I actually started including Achilles in the novel in the form of iambic pentameters (my English version of Homer’s hexameter poetic lines) because he felt too mythic and over-sized to fit into my novel in the ordinary way. So I guess you could call that a hindrance! Eventually through the poetry and through Briseis’s understanding of Achilles, I began to understand Achilles’ inner vulnerabilities and his personal voice, as opposed to the mythic persona. Then I was able to write him into scenes in the usual way and cut all the poetry. He still never behaves or feels like a “normal” human being. His half immortal side is always the elephant in the room, so to speak. But Briseis came to terms with him, so through her I was able to. I used to think when authors talked about their characters as if they lived somewhere independently that this was more than a bit insane, but I’ve come to realize that characters do just that. I’m not sure what we writers tap into, but a far richer sense of a human being gradually comes to light than I would have thought possible and I don’t always feel like I’m the one directing that process.

SW: I was struck by the detail and richness of your descriptions at several points. What was the key for you in creating such vivid sensory description?

A great deal of research and travel. There was no way this book was going to work unless I could put the reader into that world without any effort on the reader’s part. That meant I had to know intimately what my characters pick up, wear, eat, see, smell. I did everything I could through archaeological research to know with precision what the physical details would have been. I also was lucky enough to be able to travel extensively through the areas I set my book in, so the physical setting is quite vivid in my own personal experience. That really helped. I had to “build” every city from ruins I’d observed, but the waterfalls, shorelines, mountains remain to be lived. There are changes in plant life and sea levels and that sort of thing, but for the most part, those lived sensory experiences can transfer directly into the writing.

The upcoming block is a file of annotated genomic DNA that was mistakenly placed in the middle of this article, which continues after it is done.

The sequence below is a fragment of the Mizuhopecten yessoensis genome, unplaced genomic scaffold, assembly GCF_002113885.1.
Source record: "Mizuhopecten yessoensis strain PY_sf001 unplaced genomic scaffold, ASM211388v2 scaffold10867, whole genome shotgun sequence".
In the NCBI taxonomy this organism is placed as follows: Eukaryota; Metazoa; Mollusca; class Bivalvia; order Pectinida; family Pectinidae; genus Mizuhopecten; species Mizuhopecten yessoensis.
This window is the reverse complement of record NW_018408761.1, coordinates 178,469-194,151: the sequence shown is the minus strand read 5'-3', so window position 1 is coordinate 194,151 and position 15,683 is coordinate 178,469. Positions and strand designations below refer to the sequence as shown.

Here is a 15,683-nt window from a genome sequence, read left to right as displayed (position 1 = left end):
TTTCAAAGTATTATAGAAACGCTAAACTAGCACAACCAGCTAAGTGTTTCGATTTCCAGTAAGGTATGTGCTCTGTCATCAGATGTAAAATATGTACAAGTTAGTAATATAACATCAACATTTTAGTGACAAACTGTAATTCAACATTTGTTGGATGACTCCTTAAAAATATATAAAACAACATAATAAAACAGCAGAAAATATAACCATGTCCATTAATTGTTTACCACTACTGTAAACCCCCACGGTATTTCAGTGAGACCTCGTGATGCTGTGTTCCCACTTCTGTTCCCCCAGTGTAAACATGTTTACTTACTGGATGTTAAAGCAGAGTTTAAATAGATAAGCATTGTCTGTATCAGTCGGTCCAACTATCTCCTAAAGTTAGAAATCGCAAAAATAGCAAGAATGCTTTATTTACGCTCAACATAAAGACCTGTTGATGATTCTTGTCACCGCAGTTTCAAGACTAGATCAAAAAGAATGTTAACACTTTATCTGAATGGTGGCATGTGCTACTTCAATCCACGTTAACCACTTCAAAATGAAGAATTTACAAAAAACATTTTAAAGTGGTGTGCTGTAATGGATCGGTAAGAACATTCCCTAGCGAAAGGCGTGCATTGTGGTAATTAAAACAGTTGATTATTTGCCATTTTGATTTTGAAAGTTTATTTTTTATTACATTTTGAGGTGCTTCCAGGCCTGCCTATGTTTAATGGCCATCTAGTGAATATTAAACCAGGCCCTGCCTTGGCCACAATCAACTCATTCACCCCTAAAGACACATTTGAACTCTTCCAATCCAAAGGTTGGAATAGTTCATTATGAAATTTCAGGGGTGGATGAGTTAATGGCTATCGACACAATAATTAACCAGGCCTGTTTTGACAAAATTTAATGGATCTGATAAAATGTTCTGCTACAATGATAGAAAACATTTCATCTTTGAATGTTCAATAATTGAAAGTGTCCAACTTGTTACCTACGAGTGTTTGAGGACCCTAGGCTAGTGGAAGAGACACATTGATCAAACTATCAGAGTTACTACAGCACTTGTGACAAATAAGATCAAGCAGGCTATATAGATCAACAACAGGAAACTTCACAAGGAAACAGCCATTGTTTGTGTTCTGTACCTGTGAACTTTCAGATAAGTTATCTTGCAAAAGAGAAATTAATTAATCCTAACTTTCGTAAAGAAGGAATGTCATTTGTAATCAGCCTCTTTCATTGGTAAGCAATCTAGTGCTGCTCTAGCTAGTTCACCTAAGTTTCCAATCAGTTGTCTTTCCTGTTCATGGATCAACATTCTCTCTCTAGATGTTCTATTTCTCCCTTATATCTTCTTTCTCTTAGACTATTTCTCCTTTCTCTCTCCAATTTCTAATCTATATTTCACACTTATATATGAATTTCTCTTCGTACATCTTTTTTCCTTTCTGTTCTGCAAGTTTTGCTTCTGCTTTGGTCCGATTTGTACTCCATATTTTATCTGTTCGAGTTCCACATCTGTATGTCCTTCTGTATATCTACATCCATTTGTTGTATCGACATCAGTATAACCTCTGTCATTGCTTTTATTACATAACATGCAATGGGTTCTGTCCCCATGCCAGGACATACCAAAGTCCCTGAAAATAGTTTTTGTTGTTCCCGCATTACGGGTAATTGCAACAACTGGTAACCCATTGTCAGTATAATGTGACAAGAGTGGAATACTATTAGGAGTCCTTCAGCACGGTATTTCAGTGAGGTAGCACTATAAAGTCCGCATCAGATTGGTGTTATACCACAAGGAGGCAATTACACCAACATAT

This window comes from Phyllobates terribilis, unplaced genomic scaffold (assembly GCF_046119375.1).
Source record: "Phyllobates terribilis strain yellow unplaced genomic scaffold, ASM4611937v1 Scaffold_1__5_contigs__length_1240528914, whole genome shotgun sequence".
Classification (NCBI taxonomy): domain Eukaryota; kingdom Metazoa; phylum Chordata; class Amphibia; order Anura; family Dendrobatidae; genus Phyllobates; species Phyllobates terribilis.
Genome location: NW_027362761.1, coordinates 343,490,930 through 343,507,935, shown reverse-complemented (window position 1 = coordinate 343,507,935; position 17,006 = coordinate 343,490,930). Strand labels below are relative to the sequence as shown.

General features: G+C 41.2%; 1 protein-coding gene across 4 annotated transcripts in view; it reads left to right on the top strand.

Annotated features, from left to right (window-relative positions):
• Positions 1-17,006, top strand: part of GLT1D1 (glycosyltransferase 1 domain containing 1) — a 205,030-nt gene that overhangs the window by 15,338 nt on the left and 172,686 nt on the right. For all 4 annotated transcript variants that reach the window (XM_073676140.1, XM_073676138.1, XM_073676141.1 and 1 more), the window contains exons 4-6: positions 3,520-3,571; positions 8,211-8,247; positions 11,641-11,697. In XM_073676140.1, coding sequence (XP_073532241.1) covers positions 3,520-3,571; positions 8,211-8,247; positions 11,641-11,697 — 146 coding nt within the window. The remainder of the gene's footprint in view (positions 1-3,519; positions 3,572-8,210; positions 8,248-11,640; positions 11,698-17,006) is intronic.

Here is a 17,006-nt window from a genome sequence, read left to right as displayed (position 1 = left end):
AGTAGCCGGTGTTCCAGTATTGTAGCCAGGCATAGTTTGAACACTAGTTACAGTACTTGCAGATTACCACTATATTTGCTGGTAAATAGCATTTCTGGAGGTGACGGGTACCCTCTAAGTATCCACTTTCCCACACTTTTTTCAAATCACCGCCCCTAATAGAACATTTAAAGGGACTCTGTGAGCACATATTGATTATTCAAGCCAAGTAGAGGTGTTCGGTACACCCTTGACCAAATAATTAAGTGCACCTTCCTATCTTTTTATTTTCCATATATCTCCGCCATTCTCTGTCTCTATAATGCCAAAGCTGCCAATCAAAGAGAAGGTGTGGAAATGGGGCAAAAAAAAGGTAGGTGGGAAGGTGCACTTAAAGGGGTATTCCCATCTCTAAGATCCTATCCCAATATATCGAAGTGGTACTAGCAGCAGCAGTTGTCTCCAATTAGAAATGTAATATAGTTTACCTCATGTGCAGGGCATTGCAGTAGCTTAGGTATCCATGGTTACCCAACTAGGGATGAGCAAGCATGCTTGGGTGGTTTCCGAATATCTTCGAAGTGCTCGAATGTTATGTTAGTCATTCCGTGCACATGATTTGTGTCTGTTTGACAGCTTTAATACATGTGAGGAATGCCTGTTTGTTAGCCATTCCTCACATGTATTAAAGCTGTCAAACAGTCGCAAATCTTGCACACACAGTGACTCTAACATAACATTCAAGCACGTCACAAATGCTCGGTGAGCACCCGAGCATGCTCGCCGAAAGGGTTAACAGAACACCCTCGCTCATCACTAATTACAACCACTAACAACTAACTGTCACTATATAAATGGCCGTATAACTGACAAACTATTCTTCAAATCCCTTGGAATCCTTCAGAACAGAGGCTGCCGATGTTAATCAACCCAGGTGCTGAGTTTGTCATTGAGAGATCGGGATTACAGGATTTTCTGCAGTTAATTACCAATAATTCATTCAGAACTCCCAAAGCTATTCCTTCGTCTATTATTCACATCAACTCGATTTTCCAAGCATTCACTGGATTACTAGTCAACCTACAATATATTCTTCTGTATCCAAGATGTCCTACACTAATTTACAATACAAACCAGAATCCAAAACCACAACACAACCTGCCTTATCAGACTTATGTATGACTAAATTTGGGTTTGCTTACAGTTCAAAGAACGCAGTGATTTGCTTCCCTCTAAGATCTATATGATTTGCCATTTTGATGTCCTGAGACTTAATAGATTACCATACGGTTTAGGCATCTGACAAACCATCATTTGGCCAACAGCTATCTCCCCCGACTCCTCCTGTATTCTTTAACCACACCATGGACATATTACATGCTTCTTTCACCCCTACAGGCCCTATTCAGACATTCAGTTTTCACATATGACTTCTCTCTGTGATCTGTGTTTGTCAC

SW: I see that Hand of Fire was your debut novel. What’s next on your plate?

I’m in the editing stages of a historical mystery set in the Hittite Empire and then will send it out to agents. While researching Hand of Fire, I met the remarkable Queen Puduhepa. Had she not been, quite literally, buried by the sands of time, she’d be as much a household name as Cleopatra or Elizabeth I. We have her letters, treaties and judicial decrees, and I felt she’d make an excellent “sleuth” while ruling her empire for over 60 years. I’m hoping to popularize Puduhepa with a series. I’m also writing a sequel to Hand of Fire. Briseis’s story has many directions left to pursue.